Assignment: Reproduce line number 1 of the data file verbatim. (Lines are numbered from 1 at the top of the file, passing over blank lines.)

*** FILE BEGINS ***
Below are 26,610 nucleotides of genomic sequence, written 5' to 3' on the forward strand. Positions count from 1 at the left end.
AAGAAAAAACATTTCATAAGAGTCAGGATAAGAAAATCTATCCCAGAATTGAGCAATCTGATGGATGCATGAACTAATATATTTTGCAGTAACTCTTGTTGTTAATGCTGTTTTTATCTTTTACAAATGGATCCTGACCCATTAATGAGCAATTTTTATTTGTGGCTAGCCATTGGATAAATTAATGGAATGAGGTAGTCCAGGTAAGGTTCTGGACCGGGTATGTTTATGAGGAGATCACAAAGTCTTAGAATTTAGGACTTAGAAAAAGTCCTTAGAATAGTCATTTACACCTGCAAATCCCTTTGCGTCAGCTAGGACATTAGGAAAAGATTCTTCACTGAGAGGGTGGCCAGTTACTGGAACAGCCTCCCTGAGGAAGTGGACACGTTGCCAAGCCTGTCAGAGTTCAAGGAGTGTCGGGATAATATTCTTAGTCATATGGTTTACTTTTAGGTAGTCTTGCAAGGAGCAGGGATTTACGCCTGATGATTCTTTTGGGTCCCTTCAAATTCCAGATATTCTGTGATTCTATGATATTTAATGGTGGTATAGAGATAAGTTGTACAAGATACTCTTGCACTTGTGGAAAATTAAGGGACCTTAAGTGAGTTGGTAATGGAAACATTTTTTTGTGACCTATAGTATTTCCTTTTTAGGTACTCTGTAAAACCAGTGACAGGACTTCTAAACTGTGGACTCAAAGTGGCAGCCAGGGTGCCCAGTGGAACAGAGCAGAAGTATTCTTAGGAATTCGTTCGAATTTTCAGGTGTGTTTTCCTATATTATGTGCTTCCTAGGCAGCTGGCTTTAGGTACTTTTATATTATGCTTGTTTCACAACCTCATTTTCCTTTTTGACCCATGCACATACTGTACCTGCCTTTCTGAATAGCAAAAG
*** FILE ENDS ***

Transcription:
Below are 26,610 nucleotides of genomic sequence, written 5' to 3' on the forward strand. Positions count from 1 at the left end.